of the power to weight ratio. And they find that when they
adapt a well formulated, ketogenic diet they’re
better able to achieve that optimum percent body fat that optimizes the ratio of muscle to muscle weight to body fat weight. And again for those athletes, oftentimes they will train on a high fat, low carb diet to get ideal
body composition down. And then they can add back what they call strategic carbs, either
immediately before, or during an event in order
to optimize glycogen as well. And again this tends
to be athlete specific. Each athlete needs to have some guidance, but their own experience in figuring out what works best for them
in terms of the degree of carbohydrate restriction,
and the amount of carbs that can be used strategically to maintain optimum performance. – Yeah, and I think we’ve talked a lot about resistance training, or endurance training, but I think resistance comes up a lot too. I think there was a study recently, I hope I’m not miss remembering this. I think it was out of
Donovan and Stephen’s group, or he was involved in it somehow. But they looked at 10
weeks of western diet compared to a ketogenic diet, and similar gains in terms of strength and power during that time. And also similar losses
of body fat and muscle gain between the two groups. So it doesn’t appear to
impair performance in any way. – And not to get too
far ahead of the data, Professor Volek at OSU is, has completed the data collection from a study they did with a high carb versus a ketogenic diet in a group of student athletes where they did a intensive resistance training program. And hopefully those data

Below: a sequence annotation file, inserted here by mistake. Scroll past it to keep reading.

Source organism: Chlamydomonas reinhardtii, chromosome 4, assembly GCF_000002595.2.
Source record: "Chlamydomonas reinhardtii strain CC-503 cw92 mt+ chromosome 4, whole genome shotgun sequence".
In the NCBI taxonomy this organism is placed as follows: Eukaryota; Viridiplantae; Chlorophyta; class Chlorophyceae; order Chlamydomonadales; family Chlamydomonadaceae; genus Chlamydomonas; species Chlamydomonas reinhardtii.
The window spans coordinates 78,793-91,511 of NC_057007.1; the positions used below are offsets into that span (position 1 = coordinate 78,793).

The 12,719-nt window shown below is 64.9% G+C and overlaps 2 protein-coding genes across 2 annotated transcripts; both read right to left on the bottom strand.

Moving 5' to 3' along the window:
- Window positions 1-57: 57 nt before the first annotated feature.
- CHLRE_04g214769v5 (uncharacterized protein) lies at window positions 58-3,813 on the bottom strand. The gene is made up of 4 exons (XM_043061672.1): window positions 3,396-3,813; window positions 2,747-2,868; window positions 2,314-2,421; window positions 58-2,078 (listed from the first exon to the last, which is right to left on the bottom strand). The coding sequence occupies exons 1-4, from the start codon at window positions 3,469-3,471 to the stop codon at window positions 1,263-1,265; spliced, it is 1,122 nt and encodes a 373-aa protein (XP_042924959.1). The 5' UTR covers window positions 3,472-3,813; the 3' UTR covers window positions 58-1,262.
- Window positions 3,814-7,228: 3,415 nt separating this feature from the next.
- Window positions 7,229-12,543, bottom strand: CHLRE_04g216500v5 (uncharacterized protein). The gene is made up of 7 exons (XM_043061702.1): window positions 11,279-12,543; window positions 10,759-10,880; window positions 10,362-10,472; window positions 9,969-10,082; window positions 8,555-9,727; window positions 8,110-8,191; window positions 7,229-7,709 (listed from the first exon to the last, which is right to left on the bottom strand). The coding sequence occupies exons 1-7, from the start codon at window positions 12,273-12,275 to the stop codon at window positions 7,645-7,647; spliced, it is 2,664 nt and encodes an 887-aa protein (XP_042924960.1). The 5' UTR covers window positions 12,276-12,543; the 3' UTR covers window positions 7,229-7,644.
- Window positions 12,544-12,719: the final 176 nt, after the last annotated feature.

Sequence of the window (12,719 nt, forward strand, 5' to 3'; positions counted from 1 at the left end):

will be reported this year. But it will I think, emphasize the benefit in terms of resistance training, and maintaining lean body mass and optimizing power to weight ratio.

5 thoughts on “Dr. Stephen Phinney: Does ketosis enhance athletic performance?

  1. As a T2 who is controlling blood glucose without medication…I can't get enough information from Stephen Phinney. I'm an avid cyclist and am trying to completely optimize my performance. If you have any more information about athletes and ketosis…please share!

  2. Interesting discussion thanks. Can you direct me to some information regarding high performance endurance training whilst on LCHF and some fueling strategies to use during the event.

  3. This video does not answer the question: Does ketosis enhance athletic performance? Just comment on this article showing differences between keto or not keto athletes. https://www.ncbi.nlm.nih.gov/pubmed/26892521 So, the evidence for this is lacking. If Keto is better for endurance performance, please tell it to the African runners. They have most of the 100 fastest best performance of all times in the marathon. Kenyans or Ethiopians consume 60- 70% of carbs in their diets: https://www.ncbi.nlm.nih.gov/pubmed/21595961 and https://www.ncbi.nlm.nih.gov/pubmed/15657475 This is real athletic performance.

  4. “Athlete specific,” well there’s your fine print and cya right there. 🙄
    Maybe it works for marathon runners but, until I see it working for sprinters, power lifters, football players and wrestlers it gets a big 👎 from me. And you know if it worked for those types of athletes they would all be on Keto religiously, right now.